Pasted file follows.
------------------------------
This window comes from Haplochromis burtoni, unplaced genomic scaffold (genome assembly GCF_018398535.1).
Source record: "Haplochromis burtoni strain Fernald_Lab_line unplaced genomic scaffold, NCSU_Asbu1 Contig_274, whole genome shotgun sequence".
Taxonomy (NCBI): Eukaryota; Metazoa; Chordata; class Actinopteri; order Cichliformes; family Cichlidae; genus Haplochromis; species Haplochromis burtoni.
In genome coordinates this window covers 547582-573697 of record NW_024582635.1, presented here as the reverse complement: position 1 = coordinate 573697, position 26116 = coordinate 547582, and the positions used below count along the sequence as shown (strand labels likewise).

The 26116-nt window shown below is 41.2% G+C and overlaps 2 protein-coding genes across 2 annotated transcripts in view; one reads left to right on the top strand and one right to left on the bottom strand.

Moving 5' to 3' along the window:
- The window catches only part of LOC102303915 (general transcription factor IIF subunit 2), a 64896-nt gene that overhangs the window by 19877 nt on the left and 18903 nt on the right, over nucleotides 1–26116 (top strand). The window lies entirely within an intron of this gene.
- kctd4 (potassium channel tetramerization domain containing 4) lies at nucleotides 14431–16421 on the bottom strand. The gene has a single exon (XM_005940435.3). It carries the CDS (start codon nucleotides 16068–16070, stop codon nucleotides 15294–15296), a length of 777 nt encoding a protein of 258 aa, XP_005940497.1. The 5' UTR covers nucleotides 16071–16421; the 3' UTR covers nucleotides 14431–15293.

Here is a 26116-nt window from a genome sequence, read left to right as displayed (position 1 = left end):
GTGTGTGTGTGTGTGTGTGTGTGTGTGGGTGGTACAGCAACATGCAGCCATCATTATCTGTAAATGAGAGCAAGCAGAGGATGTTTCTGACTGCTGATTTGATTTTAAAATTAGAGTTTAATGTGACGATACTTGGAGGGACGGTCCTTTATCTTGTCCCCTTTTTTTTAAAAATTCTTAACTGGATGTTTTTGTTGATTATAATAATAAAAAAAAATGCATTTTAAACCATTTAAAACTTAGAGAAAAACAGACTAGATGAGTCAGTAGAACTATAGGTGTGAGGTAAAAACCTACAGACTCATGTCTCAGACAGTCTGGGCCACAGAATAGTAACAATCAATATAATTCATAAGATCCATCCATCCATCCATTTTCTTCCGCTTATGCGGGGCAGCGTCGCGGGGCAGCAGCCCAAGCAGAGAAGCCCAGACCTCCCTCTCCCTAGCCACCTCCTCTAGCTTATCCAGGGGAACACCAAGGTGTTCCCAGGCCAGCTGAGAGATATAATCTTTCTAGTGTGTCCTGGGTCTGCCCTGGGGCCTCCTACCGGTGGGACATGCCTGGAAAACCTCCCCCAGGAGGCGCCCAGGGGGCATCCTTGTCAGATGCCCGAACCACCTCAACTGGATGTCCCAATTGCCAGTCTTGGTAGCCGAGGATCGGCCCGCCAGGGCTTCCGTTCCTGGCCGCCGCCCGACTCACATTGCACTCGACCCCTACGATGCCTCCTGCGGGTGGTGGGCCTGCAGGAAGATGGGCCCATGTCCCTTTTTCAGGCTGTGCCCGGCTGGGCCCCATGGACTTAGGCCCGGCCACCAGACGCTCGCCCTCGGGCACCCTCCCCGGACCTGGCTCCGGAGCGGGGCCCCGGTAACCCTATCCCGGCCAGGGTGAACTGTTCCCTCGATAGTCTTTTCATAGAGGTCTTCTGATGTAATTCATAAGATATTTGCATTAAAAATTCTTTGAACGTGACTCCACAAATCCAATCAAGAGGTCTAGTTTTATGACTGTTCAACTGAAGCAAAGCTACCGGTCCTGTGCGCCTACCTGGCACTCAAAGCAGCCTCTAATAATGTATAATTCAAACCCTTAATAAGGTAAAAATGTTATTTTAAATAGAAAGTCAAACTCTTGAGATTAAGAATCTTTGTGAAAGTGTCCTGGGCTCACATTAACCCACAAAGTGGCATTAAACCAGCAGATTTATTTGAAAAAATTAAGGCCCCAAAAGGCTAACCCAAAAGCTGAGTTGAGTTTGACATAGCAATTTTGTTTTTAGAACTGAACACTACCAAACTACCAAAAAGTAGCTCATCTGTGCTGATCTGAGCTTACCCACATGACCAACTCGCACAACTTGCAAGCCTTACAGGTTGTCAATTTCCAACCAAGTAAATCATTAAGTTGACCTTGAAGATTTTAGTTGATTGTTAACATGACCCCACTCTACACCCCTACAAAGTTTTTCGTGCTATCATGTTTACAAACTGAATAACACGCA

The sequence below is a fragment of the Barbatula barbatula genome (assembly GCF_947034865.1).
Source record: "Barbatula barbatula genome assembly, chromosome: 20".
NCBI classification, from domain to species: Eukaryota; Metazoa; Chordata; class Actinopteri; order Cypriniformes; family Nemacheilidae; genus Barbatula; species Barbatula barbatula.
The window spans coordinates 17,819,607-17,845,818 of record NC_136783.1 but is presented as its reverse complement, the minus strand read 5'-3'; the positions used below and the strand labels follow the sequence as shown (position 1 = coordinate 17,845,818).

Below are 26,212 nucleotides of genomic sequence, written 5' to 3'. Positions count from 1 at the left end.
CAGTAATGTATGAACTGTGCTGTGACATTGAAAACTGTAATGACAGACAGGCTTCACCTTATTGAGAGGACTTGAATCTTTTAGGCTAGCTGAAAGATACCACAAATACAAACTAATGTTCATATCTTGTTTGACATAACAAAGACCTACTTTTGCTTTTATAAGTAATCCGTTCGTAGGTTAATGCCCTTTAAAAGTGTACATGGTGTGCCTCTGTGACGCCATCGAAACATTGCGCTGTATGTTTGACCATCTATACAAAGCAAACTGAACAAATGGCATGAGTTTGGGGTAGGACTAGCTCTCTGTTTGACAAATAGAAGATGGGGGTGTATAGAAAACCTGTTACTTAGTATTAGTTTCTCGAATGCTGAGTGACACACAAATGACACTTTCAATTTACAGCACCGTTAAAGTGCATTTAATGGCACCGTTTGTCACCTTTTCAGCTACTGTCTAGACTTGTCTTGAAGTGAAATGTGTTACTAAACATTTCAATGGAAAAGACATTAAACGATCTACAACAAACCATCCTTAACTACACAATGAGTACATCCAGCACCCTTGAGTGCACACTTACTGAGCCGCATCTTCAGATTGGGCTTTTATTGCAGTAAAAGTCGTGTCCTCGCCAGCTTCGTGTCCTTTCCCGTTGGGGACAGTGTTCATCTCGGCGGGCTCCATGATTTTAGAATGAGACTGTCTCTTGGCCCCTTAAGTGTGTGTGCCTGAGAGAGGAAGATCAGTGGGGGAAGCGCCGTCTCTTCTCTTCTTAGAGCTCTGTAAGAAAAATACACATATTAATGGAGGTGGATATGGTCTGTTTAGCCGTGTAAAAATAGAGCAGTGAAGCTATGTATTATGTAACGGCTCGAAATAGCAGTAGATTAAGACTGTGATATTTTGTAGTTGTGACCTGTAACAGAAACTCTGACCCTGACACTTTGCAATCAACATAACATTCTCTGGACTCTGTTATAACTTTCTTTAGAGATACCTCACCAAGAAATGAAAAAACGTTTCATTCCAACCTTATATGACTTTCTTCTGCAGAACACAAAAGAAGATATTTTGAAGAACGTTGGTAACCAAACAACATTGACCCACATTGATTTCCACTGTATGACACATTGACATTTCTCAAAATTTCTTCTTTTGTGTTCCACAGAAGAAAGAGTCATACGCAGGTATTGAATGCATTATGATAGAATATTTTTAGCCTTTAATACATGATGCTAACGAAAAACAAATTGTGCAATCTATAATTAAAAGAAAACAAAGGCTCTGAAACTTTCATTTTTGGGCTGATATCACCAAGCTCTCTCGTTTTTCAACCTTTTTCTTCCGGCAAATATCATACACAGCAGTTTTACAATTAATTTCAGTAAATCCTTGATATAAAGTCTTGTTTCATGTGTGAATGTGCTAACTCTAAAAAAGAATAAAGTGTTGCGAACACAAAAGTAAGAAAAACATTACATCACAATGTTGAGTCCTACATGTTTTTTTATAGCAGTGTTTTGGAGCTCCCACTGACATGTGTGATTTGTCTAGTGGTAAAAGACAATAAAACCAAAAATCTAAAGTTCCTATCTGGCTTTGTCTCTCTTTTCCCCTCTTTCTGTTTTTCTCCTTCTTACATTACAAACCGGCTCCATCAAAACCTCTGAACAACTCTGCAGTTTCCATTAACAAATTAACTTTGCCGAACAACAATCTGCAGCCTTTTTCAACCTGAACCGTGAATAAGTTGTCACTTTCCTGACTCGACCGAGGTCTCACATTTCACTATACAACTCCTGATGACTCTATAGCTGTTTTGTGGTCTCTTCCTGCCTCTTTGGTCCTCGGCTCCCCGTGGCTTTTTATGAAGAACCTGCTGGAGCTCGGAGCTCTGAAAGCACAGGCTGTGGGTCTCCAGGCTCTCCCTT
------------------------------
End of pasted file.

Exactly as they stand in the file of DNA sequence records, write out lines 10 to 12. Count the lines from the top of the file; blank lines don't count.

GTGTGTGTGTGTGTGTGTGTGTGTGTGGGTGGTACAGCAACATGCAGCCATCATTATCTGTAAATGAGAGCAAGCAGAGGATGTTTCTGACTGCTGATTTGATTTTAAAATTAGAGTTTAATGTGACGATACTTGGAGGGACGGTCCTTTATCTTGTCCCCTTTTTTTTAAAAATTCTTAACTGGATGTTTTTGTTGATTATAATAATAAAAAAAAATGCATTTTAAACCATTTAAAACTTAGAGAAAAACAGACTAGATGAGTCAGTAGAACTATAGGTGTGAGGTAAAAACCTACAGACTCATGTCTCAGACAGTCTGGGCCACAGAATAGTAACAATCAATATAATTCATAAGATCCATCCATCCATCCATTTTCTTCCGCTTATGCGGGGCAGCGTCGCGGGGCAGCAGCCCAAGCAGAGAAGCCCAGACCTCCCTCTCCCTAGCCACCTCCTCTAGCTTATCCAGGGGAACACCAAGGTGTTCCCAGGCCAGCTGAGAGATATAATCTTTCTAGTGTGTCCTGGGTCTGCCCTGGGGCCTCCTACCGGTGGGACATGCCTGGAAAACCTCCCCCAGGAGGCGCCCAGGGGGCATCCTTGTCAGATGCCCGAACCACCTCAACTGGATGTCCCAATTGCCAGTCTTGGTAGCCGAGGATCGGCCCGCCAGGGCTTCCGTTCCTGGCCGCCGCCCGACTCACATTGCACTCGACCCCTACGATGCCTCCTGCGGGTGGTGGGCCTGCAGGAAGATGGGCCCATGTCCCTTTTTCAGGCTGTGCCCGGCTGGGCCCCATGGACTTAGGCCCGGCCACCAGACGCTCGCCCTCGGGCACCCTCCCCGGACCTGGCTCCGGAGCGGGGCCCCGGTAACCCTATCCCGGCCAGGGTGAACTGTTCCCTCGATAGTCTTTTCATAGAGGTCTTCTGATGTAATTCATAAGATATTTGCATTAAAAATTCTTTGAACGTGACTCCACAAATCCAATCAAGAGGTCTAGTTTTATGACTGTTCAACTGAAGCAAAGCTACCGGTCCTGTGCGCCTACCTGGCACTCAAAGCAGCCTCTAATAATGTATAATTCAAACCCTTAATAAGGTAAAAATGTTATTTTAAATAGAAAGTCAAACTCTTGAGATTAAGAATCTTTGTGAAAGTGTCCTGGGCTCACATTAACCCACAAAGTGGCATTAAACCAGCAGATTTATTTGAAAAAATTAAGGCCCCAAAAGGCTAACCCAAAAGCTGAGTTGAGTTTGACATAGCAATTTTGTTTTTAGAACTGAACACTACCAAACTACCAAAAAGTAGCTCATCTGTGCTGATCTGAGCTTACCCACATGACCAACTCGCACAACTTGCAAGCCTTACAGGTTGTCAATTTCCAACCAAGTAAATCATTAAGTTGACCTTGAAGATTTTAGTTGATTGTTAACATGACCCCACTCTACACCCCTACAAAGTTTTTCGTGCTATCATGTTTACAAACTGAATAACACGCA

The sequence below is a fragment of the Barbatula barbatula genome (assembly GCF_947034865.1).
Source record: "Barbatula barbatula genome assembly, chromosome: 20".